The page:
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Stakeholders say South Sudan’s new constitution must address issues affecting women

By Simon Deng

Stakeholders in South Sudan are advocating for a permanent constitution that will address issues affecting women in the country.

According to the Chairperson of the Specialized Committee on Youths and Sports, Gai Mayen Luk, the National Assembly will push for laws which are just and fair to the womenfolk in South Sudan.

“The laws which we will come up with will have to be just and fair, the inclusion of women is a very important aspects,” Luk said at a training organised by UN women for mentoring young women and youth on the constitution making process in the capital Juba.

“We are going to make sure we enact necessary laws which should govern our country.”

Luk said a viable progress in development and spurring of the economy will be difficult to attain with full participation of women.

“The constitution making process is meant to be comprehensive so that all the loopholes we have currently are covered,” he said.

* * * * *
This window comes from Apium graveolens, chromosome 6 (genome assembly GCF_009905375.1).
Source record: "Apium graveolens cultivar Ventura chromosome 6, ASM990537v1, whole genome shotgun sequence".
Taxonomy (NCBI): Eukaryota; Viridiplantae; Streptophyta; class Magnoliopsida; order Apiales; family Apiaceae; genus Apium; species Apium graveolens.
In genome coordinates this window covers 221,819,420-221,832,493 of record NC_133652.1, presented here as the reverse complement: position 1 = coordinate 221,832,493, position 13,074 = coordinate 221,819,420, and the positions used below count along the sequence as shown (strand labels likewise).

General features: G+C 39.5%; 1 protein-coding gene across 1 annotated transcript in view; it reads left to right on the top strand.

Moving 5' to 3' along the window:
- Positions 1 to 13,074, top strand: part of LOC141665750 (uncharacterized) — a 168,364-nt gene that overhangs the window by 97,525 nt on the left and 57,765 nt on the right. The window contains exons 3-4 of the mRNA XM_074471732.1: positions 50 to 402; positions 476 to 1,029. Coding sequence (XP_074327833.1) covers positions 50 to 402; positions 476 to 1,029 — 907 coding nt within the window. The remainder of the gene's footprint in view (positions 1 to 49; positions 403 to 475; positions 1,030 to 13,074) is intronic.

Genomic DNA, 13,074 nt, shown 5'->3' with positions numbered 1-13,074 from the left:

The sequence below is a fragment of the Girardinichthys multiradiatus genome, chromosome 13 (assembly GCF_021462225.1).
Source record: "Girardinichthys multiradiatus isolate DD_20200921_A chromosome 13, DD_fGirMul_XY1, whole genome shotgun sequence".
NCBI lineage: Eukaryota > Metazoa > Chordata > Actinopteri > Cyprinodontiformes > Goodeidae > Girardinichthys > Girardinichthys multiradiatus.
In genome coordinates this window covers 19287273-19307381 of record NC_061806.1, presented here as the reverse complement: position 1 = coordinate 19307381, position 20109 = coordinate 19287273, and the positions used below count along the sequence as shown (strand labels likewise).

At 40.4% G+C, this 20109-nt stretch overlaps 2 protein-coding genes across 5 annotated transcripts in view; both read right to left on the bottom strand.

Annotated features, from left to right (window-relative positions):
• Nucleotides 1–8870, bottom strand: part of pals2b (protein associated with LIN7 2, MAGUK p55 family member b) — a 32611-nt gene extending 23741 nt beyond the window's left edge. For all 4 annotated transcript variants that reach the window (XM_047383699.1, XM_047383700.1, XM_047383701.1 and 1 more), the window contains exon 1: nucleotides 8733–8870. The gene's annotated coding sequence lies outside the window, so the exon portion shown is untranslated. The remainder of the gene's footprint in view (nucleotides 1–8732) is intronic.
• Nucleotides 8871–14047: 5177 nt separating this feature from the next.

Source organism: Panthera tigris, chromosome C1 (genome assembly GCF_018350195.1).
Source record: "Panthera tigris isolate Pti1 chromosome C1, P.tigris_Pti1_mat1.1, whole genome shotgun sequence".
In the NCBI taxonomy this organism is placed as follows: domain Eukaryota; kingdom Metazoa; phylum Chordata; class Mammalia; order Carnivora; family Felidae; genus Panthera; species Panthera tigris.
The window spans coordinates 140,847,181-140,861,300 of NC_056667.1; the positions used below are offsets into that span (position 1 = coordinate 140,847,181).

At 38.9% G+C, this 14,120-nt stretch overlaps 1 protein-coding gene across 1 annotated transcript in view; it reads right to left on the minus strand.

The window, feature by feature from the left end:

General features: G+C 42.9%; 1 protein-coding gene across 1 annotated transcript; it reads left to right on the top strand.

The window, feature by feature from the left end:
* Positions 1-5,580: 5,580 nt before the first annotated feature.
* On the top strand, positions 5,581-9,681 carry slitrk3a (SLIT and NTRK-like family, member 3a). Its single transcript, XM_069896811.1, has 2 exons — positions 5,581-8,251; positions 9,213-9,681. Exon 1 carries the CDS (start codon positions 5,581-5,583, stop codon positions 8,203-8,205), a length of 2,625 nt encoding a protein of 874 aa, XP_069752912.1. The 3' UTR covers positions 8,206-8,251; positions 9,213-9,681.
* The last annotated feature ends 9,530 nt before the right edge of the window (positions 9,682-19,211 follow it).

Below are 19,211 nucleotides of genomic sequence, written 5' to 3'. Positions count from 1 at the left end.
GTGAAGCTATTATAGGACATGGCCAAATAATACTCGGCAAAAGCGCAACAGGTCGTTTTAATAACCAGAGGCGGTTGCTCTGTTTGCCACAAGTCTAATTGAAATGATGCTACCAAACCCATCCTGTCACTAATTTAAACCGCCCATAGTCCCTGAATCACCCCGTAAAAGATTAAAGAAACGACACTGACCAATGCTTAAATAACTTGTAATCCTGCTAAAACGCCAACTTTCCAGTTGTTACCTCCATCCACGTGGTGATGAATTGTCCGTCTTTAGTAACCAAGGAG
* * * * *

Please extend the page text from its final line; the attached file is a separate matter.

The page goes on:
“Women will have a say at the decision-making table” alongside “a lot of other vulnerable people in our society, the disabled, the elderly and even children” who must all be given consideration,” Luk said.

Peterson Magoola, the UN Women Country Representative said women face numerous challenges in South Sudan.

 “There is continued lack of skills among the youth and young women in areas such as business management, entrepreneurship skills and vocational skills,” Magoola said.

“We also see limited access to opportunities for the youth and women in areas such as finance, loans, health facilities.”

Jan Huesken, the Deputy Ambassador for the Kingdom of Netherlands in South Sudan said reasonable progress is seen in policy draft but implementation remains largely behind.

“We all know that advancing women empowerment and ending gender-based violence requires gender equality and strengthening the capacity of women,” Huesken said.

“Women are disadvantage in leadership and political participation,” he said adding, “if women are allowed to take up decision-making powers or are being put on board of the corporation or in political negotiations, inequality reduces significantly, inequality excludes people or section of population right away to extremism.”

The permanent constitution making process was meant to be completed within 24 months of the transitional period but the procedures is yet to begin.

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